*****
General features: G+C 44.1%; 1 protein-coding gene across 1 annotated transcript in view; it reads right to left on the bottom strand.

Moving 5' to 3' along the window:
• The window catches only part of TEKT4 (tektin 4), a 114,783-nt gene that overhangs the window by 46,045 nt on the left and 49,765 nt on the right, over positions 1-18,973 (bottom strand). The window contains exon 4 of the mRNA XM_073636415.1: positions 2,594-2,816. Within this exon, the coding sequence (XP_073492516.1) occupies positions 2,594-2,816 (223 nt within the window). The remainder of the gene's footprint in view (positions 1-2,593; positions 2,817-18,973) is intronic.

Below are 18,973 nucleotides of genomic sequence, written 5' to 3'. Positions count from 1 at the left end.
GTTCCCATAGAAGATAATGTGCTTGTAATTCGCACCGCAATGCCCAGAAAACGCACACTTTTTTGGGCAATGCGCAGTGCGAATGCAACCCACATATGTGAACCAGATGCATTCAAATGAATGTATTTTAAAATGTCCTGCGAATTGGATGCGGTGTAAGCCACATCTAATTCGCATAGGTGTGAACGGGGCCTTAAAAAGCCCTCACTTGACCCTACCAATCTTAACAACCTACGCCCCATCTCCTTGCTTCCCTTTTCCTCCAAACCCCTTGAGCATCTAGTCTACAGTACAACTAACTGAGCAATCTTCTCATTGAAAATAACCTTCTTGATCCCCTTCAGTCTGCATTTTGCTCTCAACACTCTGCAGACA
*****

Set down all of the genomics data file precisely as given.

General features: G+C 44.1%; 1 protein-coding gene across 1 annotated transcript in view; it reads right to left on the bottom strand.

Moving 5' to 3' along the window:
• The window catches only part of TEKT4 (tektin 4), a 114,783-nt gene that overhangs the window by 46,045 nt on the left and 49,765 nt on the right, over positions 1-18,973 (bottom strand). The window contains exon 4 of the mRNA XM_073636415.1: positions 2,594-2,816. Within this exon, the coding sequence (XP_073492516.1) occupies positions 2,594-2,816 (223 nt within the window). The remainder of the gene's footprint in view (positions 1-2,593; positions 2,817-18,973) is intronic.

Below are 18,973 nucleotides of genomic sequence, written 5' to 3'. Positions count from 1 at the left end.
GTTCCCATAGAAGATAATGTGCTTGTAATTCGCACCGCAATGCCCAGAAAACGCACACTTTTTTGGGCAATGCGCAGTGCGAATGCAACCCACATATGTGAACCAGATGCATTCAAATGAATGTATTTTAAAATGTCCTGCGAATTGGATGCGGTGTAAGCCACATCTAATTCGCATAGGTGTGAACGGGGCCTTAAAAAGCCCTCACTTGACCCTACCAATCTTAACAACCTACGCCCCATCTCCTTGCTTCCCTTTTCCTCCAAACCCCTTGAGCATCTAGTCTACAGTACAACTAACTGAGCAATCTTCTCATTGAAAATAACCTTCTTGATCCCCTTCAGTCTGCATTTTGCTCTCAACACTCTGCAGACA